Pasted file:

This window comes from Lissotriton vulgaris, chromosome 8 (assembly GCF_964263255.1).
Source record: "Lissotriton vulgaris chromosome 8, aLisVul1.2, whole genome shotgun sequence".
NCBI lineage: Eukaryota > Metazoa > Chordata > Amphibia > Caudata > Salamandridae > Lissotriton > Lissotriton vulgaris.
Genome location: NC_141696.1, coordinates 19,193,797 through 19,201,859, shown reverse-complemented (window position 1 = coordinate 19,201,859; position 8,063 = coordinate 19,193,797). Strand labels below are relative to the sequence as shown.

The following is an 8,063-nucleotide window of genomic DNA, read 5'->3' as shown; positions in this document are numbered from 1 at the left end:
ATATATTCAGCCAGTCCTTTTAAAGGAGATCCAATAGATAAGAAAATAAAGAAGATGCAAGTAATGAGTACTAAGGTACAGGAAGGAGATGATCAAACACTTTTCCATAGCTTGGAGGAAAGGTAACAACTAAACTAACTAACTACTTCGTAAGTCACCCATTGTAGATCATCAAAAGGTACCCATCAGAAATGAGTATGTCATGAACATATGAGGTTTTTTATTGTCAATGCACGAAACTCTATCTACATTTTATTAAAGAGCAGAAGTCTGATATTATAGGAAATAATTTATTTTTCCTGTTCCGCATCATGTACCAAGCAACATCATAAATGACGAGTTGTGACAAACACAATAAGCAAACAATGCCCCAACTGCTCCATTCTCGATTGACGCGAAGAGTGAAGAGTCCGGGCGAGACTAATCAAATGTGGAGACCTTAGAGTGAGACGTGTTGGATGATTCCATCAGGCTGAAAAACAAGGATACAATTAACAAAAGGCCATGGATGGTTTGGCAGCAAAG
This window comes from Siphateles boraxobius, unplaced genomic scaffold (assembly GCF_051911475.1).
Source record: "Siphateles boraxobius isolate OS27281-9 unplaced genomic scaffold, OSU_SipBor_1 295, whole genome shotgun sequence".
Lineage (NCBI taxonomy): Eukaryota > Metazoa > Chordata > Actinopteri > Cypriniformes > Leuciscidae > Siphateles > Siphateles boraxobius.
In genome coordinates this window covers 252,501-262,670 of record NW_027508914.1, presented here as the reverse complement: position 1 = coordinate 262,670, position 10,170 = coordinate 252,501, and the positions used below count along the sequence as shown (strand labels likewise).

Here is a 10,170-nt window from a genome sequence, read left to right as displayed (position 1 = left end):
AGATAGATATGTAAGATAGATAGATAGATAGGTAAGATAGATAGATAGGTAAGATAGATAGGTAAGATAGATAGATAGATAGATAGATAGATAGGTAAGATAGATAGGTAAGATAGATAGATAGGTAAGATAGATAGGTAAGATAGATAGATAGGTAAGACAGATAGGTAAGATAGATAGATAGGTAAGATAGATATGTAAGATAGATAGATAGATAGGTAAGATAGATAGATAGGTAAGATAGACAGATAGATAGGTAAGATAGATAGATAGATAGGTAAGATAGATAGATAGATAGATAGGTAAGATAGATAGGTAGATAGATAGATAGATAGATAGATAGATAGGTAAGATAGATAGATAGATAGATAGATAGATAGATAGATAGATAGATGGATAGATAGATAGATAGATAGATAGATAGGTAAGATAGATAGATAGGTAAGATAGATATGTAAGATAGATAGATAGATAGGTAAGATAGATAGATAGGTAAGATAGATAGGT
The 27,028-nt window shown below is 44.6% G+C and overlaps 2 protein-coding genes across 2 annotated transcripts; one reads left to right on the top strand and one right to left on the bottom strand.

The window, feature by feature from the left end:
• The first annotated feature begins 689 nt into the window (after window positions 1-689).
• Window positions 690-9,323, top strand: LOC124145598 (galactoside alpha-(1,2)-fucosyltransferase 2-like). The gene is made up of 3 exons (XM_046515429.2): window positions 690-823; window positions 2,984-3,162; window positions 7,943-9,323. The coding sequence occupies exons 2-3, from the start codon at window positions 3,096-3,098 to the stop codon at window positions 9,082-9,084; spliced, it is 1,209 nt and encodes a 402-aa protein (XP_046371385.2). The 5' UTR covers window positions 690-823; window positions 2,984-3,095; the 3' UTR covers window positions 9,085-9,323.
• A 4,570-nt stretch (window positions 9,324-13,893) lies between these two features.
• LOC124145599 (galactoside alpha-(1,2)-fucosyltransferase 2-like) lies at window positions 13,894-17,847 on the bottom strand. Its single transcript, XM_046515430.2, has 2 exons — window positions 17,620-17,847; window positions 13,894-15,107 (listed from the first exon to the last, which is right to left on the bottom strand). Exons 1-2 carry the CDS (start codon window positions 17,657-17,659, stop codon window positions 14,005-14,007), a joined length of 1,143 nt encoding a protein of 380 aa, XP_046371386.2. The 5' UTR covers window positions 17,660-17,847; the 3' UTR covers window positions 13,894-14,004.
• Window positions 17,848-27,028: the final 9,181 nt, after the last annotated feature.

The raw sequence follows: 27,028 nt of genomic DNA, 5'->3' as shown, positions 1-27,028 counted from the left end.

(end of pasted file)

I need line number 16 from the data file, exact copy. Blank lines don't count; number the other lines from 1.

• Window positions 690-9,323, top strand: LOC124145598 (galactoside alpha-(1,2)-fucosyltransferase 2-like). The gene is made up of 3 exons (XM_046515429.2): window positions 690-823; window positions 2,984-3,162; window positions 7,943-9,323. The coding sequence occupies exons 2-3, from the start codon at window positions 3,096-3,098 to the stop codon at window positions 9,082-9,084; spliced, it is 1,209 nt and encodes a 402-aa protein (XP_046371385.2). The 5' UTR covers window positions 690-823; window positions 2,984-3,095; the 3' UTR covers window positions 9,085-9,323.